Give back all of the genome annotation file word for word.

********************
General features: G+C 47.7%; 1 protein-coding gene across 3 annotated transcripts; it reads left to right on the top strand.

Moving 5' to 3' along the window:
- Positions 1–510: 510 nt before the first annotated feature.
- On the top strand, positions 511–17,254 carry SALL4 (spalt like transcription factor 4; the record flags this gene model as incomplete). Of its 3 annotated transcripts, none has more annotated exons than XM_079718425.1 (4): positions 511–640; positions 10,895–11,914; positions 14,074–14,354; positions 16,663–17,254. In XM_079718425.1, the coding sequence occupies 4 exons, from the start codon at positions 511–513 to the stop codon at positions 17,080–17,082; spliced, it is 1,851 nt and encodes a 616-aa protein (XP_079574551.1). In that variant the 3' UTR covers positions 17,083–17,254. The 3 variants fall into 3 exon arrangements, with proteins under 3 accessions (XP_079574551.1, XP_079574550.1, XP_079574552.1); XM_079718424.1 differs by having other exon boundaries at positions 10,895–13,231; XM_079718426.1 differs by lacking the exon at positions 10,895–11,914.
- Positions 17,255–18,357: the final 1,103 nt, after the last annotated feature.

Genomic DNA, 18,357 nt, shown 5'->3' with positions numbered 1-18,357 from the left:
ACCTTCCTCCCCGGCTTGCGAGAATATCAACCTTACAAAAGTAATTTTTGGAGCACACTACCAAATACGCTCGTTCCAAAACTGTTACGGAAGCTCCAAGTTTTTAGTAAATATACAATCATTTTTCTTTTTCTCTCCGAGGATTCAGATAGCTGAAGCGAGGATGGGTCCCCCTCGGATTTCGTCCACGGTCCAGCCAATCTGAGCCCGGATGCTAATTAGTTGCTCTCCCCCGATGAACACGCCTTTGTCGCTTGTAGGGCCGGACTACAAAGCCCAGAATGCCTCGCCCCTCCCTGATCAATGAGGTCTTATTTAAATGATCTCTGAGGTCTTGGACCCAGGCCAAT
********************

General features: G+C 47.7%; 1 protein-coding gene across 3 annotated transcripts; it reads left to right on the top strand.

Moving 5' to 3' along the window:
- Positions 1–510: 510 nt before the first annotated feature.
- On the top strand, positions 511–17,254 carry SALL4 (spalt like transcription factor 4; the record flags this gene model as incomplete). Of its 3 annotated transcripts, none has more annotated exons than XM_079718425.1 (4): positions 511–640; positions 10,895–11,914; positions 14,074–14,354; positions 16,663–17,254. In XM_079718425.1, the coding sequence occupies 4 exons, from the start codon at positions 511–513 to the stop codon at positions 17,080–17,082; spliced, it is 1,851 nt and encodes a 616-aa protein (XP_079574551.1). In that variant the 3' UTR covers positions 17,083–17,254. The 3 variants fall into 3 exon arrangements, with proteins under 3 accessions (XP_079574551.1, XP_079574550.1, XP_079574552.1); XM_079718424.1 differs by having other exon boundaries at positions 10,895–13,231; XM_079718426.1 differs by lacking the exon at positions 10,895–11,914.
- Positions 17,255–18,357: the final 1,103 nt, after the last annotated feature.

Genomic DNA, 18,357 nt, shown 5'->3' with positions numbered 1-18,357 from the left:
ACCTTCCTCCCCGGCTTGCGAGAATATCAACCTTACAAAAGTAATTTTTGGAGCACACTACCAAATACGCTCGTTCCAAAACTGTTACGGAAGCTCCAAGTTTTTAGTAAATATACAATCATTTTTCTTTTTCTCTCCGAGGATTCAGATAGCTGAAGCGAGGATGGGTCCCCCTCGGATTTCGTCCACGGTCCAGCCAATCTGAGCCCGGATGCTAATTAGTTGCTCTCCCCCGATGAACACGCCTTTGTCGCTTGTAGGGCCGGACTACAAAGCCCAGAATGCCTCGCCCCTCCCTGATCAATGAGGTCTTATTTAAATGATCTCTGAGGTCTTGGACCCAGGCCAAT